Admiral Dewey on the Philippines

In his dispatch to Washington of June 27, 1898, Admiral Dewey made the following report:

Aguinaldo, insurgent leader, with thirteen of his staff, arrived May 19, by permission, on Nanshan, establishing himself at Cavite, outside the arsenal, under the protection of our guns, and organized his army. I have had several conversations with him, generally of a personal nature. Consistently I have refrained from assisting him in any way with the force under my command, and on several occasions I have declined requests that I should do so, telling him the squadron could not act until the arrival of the United States troops. At the same time I have given him to understand that I considered insurgents as friends, being opposed to a common enemy. He has gone to attend a meeting of insurgent leaders for the purpose of forming a civil government. Aguinaldo has acted independently of the squadron, but has kept me advised of his progress, which has been wonderful. I have allowed to pass by water recruits, arms and ammunition, and to take such Spanish arms and ammunition from the arsenal as he needed. Have advised frequently to conduct the war humanely, which he has done invariably. My relations with him are cordial, but I am not in his confidence. The United States has not been bound in any way to assist insurgents by any act or promises, and he is not, to my knowledge, committed to assist us. I believe he expects to capture Manila without my assistance, but doubt ability, he not yet having many guns. In my opinion these people are far superior in their intelligence and more capable of self-government than the natives of Cuba, and I am familiar with both races.

Admiral Dewey repeated this in his communication to the Paris Peace Commissioners, dated August 9; "further intercourse with them has confirmed me in this opinion."

The Rev. Clay Macauley, a missionary in Japan, visiting Manila in July, 1899, wrote an account of interviews he had held with Admiral Dewey and General Otis. The former said to him: "Rather than make a war of conquest upon the Filipino people I would up anchor and sail out of the harbor." General Otis, he reports, "expressed regret that there was not a better knowledge of the situation among the Washington legislators than there seemed to be. He impressed me deeply by his declaration, `I was ordered to this post from San Francisco. I did not believe in the annexation of these islands when I came here, nor do I believe in their annexation now.'"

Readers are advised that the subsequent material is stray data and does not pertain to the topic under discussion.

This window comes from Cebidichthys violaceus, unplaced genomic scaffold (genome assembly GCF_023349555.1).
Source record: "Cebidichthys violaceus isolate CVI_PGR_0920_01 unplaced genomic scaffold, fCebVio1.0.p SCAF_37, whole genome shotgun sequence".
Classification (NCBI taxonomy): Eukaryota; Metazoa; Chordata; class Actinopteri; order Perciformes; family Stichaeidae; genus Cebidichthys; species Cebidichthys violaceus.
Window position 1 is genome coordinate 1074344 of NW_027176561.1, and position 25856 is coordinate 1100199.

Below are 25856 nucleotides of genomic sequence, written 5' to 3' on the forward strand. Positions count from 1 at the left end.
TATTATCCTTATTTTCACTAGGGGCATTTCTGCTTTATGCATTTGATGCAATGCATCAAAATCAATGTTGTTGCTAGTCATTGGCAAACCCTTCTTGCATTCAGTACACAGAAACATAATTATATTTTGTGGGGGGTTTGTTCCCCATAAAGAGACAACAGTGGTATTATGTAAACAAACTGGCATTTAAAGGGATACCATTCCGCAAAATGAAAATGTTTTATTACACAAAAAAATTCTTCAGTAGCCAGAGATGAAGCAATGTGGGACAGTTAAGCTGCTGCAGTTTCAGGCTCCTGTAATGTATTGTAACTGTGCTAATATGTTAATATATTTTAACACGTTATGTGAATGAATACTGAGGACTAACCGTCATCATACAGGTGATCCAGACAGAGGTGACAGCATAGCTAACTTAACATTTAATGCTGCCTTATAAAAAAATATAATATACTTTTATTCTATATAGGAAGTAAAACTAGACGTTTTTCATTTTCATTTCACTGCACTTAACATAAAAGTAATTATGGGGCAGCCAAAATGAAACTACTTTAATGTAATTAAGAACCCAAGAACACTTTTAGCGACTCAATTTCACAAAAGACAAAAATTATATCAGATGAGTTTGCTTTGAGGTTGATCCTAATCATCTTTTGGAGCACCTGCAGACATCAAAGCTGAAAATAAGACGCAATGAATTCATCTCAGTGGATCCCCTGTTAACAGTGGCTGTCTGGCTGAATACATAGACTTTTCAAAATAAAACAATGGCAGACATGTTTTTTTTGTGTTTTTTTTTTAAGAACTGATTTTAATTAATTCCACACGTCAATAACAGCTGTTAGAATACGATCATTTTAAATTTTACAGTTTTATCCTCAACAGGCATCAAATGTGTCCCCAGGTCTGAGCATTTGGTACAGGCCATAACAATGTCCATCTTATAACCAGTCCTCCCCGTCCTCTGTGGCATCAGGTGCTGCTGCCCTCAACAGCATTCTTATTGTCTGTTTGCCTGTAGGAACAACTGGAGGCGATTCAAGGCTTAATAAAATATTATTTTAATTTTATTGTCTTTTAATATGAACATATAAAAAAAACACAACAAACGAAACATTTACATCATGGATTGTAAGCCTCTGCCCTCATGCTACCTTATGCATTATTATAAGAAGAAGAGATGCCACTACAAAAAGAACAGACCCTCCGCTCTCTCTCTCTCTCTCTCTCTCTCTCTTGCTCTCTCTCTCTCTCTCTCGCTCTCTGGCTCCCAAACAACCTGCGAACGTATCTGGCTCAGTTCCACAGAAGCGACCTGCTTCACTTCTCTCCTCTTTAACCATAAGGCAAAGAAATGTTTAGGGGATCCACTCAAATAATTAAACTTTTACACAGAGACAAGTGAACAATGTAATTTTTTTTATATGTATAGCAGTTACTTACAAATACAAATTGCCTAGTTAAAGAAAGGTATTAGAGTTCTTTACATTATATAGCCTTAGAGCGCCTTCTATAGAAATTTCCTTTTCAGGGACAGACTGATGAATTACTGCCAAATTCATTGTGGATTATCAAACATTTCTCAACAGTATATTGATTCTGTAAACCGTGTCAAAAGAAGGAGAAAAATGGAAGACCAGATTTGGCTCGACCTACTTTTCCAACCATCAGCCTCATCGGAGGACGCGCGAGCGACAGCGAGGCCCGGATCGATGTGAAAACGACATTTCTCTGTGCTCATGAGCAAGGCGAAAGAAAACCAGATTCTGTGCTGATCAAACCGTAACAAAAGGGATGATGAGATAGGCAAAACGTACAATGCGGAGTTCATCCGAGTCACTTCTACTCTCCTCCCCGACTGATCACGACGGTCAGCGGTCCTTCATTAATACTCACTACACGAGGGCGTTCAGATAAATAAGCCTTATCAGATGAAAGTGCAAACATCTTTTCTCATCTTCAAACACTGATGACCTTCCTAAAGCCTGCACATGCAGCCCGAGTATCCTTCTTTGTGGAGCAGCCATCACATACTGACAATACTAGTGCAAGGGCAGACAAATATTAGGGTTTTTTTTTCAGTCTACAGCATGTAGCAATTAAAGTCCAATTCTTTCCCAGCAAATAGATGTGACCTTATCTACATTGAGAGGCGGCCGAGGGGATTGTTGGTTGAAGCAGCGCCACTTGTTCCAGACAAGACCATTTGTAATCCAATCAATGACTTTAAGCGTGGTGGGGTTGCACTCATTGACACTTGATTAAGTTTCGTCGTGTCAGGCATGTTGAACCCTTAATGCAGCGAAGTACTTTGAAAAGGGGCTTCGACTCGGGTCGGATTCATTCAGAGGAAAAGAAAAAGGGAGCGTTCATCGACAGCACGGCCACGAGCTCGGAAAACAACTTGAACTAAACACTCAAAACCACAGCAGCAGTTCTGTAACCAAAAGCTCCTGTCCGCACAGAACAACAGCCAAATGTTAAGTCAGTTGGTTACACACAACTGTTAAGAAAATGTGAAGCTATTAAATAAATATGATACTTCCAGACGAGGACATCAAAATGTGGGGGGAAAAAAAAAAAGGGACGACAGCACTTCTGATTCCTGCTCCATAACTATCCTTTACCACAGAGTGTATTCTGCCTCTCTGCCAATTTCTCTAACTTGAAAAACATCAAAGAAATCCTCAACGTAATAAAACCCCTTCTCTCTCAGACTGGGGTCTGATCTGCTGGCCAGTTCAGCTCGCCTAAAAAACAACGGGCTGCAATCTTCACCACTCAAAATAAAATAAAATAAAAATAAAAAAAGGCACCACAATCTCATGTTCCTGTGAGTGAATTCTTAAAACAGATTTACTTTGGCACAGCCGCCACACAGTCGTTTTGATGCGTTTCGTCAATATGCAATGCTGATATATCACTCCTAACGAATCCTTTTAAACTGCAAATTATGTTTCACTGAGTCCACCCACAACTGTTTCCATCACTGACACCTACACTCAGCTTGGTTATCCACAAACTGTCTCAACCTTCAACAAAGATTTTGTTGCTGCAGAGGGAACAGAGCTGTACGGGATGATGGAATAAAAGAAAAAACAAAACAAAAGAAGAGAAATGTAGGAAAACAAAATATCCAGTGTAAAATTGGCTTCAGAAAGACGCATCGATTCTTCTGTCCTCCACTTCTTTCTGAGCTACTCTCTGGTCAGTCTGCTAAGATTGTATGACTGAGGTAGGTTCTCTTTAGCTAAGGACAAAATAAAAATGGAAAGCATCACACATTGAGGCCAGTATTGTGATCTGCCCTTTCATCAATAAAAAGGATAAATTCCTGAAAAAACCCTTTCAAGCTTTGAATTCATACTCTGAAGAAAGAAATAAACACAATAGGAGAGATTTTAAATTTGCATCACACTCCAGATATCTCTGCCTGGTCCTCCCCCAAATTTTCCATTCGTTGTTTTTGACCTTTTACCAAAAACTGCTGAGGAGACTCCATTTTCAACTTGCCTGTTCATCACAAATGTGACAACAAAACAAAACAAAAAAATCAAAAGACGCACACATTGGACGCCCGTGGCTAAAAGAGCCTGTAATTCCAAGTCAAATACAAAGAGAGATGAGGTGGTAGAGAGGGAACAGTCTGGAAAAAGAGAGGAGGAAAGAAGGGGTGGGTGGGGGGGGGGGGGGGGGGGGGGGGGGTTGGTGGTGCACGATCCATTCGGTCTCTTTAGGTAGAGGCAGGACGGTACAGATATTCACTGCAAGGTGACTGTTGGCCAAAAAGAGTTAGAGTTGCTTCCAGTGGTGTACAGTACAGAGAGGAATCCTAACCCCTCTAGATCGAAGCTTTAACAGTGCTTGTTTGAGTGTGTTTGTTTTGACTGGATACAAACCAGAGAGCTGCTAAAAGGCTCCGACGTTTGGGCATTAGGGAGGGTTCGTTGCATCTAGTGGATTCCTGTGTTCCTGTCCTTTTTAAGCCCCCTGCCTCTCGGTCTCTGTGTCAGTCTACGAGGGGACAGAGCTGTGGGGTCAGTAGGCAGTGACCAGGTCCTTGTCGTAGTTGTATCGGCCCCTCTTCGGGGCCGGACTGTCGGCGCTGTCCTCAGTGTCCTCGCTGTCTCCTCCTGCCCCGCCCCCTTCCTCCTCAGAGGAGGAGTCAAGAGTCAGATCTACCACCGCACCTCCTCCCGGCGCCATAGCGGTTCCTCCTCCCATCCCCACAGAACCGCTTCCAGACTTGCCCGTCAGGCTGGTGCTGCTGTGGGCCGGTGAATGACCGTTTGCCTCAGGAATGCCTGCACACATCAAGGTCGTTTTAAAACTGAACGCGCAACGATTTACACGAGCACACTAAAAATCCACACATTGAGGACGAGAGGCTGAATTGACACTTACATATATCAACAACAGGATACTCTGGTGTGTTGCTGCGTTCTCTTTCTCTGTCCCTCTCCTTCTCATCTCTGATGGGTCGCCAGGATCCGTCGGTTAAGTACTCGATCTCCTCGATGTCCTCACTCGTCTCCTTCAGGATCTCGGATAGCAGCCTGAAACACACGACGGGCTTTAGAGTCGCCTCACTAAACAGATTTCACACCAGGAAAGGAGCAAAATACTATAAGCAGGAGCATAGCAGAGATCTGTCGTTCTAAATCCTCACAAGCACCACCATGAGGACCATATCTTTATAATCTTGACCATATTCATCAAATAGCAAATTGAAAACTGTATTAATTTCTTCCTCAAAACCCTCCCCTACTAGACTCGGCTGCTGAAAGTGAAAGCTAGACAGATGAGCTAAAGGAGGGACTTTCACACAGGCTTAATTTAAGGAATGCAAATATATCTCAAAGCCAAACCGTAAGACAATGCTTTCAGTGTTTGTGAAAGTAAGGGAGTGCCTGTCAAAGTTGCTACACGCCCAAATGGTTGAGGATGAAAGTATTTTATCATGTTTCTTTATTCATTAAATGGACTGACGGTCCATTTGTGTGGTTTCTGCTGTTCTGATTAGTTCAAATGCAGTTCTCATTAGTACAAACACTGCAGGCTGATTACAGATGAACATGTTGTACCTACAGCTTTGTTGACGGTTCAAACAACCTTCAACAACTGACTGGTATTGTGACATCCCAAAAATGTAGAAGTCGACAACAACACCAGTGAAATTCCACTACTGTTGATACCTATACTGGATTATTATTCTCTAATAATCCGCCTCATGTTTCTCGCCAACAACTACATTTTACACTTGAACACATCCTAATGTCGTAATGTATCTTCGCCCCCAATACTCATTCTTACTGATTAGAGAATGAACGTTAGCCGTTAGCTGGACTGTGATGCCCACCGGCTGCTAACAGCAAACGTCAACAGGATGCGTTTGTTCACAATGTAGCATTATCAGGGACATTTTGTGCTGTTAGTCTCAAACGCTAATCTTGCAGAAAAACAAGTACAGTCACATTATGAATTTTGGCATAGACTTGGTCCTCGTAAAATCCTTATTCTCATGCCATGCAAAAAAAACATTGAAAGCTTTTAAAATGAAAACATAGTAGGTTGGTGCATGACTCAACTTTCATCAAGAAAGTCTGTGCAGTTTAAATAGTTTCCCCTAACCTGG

General Joseph Wheeler, in an interview in San Francisco March 7, 1900, upon his return from the Philippines, said:

"So far as their capacity for self-government is concerned, I think that the Filipinos are capable of it under certain restrictions.

"The few experiments already made in civic governments throughout the provinces have been very successful, and I think they ought to have authority to make their own laws and govern themselves under a system similar to that known as our territorial system.

"This they practically had under the Spanish regime, and they did very well. There are a great many more intelligent and educated men among them than is generally supposed."

As every utterance of the conqueror of Manila Bay has peculiar significance in this connection, we quote this from the interview between the Naples correspondent of the London Daily News and Admiral Dewey, dated August 21, 1899:

Conversation then, after some remarks from Admiral Dewey on the United States navy and on the various episodes of the battle of Cavite, turned to the question of the Philippines. "Do you think, Admiral, that the islands are likely to be pacified soon?" The admiral replied as follows:

"I have the question of the Philippines more at heart than any other American, because I know the Filipinos intimately, and they know that I am their friend. The recent insurrection is the fruit of the anarchy which has so long reigned in the islands. The insurgents will have to submit themselves to law after being accustomed to no form of law. I believe and affirm, nevertheless, that the Philippine question will be very shortly solved. The Filipinos are capable of governing themselves. They have all the qualifications for it. It is a question of time; but the only way to settle the insurrection and to assure prosperity to the archipelago is to concede self-government to the inhabitants. That would be the solution of many questions and would satisfy all, especially the Filipinos, who believe themselves worthy of it, and are so."

"Self-government for the Philippines has, however, not many partisans in America, "I remarked.

"I have never been in favor of violence toward the Filipinos," replied, or rather continued the admiral. "The islands are at this moment blockaded by a fleet, and war reigns in the interior. This abominable state of things should cease. I should like to see autonomy first conceded, and then annexation might be talked about. This is my opinion, and I should like to see violence at once suppressed. According to me, the concession of self-government ought to be the most just and the most logical solution."

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